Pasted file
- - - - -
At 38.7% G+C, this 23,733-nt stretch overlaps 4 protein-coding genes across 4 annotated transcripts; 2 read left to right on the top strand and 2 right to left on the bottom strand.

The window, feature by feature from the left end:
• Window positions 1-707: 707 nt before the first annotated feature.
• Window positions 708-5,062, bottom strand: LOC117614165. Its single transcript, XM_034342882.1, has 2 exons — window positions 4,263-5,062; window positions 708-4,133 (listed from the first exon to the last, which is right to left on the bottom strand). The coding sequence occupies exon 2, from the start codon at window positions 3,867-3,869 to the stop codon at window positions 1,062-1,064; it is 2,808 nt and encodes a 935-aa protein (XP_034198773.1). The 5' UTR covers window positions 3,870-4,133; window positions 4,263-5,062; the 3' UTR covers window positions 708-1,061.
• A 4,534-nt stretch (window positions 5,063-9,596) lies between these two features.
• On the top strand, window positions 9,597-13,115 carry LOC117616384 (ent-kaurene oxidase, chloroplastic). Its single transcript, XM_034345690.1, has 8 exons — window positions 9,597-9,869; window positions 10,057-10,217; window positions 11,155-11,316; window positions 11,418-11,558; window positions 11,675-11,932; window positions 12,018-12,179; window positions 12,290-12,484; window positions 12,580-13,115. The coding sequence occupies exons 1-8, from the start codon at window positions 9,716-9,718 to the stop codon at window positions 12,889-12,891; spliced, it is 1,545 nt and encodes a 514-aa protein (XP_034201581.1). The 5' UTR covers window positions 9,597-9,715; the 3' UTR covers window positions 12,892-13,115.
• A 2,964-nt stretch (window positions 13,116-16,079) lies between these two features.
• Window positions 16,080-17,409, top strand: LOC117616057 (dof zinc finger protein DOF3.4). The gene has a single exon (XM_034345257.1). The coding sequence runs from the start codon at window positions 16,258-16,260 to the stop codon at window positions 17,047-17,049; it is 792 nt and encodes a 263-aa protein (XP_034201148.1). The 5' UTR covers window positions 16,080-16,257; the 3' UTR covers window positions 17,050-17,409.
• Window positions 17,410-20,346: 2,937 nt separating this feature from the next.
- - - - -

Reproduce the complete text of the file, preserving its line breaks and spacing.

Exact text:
At 38.7% G+C, this 23,733-nt stretch overlaps 4 protein-coding genes across 4 annotated transcripts; 2 read left to right on the top strand and 2 right to left on the bottom strand.

The window, feature by feature from the left end:
• Window positions 1-707: 707 nt before the first annotated feature.
• Window positions 708-5,062, bottom strand: LOC117614165. Its single transcript, XM_034342882.1, has 2 exons — window positions 4,263-5,062; window positions 708-4,133 (listed from the first exon to the last, which is right to left on the bottom strand). The coding sequence occupies exon 2, from the start codon at window positions 3,867-3,869 to the stop codon at window positions 1,062-1,064; it is 2,808 nt and encodes a 935-aa protein (XP_034198773.1). The 5' UTR covers window positions 3,870-4,133; window positions 4,263-5,062; the 3' UTR covers window positions 708-1,061.
• A 4,534-nt stretch (window positions 5,063-9,596) lies between these two features.
• On the top strand, window positions 9,597-13,115 carry LOC117616384 (ent-kaurene oxidase, chloroplastic). Its single transcript, XM_034345690.1, has 8 exons — window positions 9,597-9,869; window positions 10,057-10,217; window positions 11,155-11,316; window positions 11,418-11,558; window positions 11,675-11,932; window positions 12,018-12,179; window positions 12,290-12,484; window positions 12,580-13,115. The coding sequence occupies exons 1-8, from the start codon at window positions 9,716-9,718 to the stop codon at window positions 12,889-12,891; spliced, it is 1,545 nt and encodes a 514-aa protein (XP_034201581.1). The 5' UTR covers window positions 9,597-9,715; the 3' UTR covers window positions 12,892-13,115.
• A 2,964-nt stretch (window positions 13,116-16,079) lies between these two features.
• Window positions 16,080-17,409, top strand: LOC117616057 (dof zinc finger protein DOF3.4). The gene has a single exon (XM_034345257.1). The coding sequence runs from the start codon at window positions 16,258-16,260 to the stop codon at window positions 17,047-17,049; it is 792 nt and encodes a 263-aa protein (XP_034201148.1). The 5' UTR covers window positions 16,080-16,257; the 3' UTR covers window positions 17,050-17,409.
• Window positions 17,410-20,346: 2,937 nt separating this feature from the next.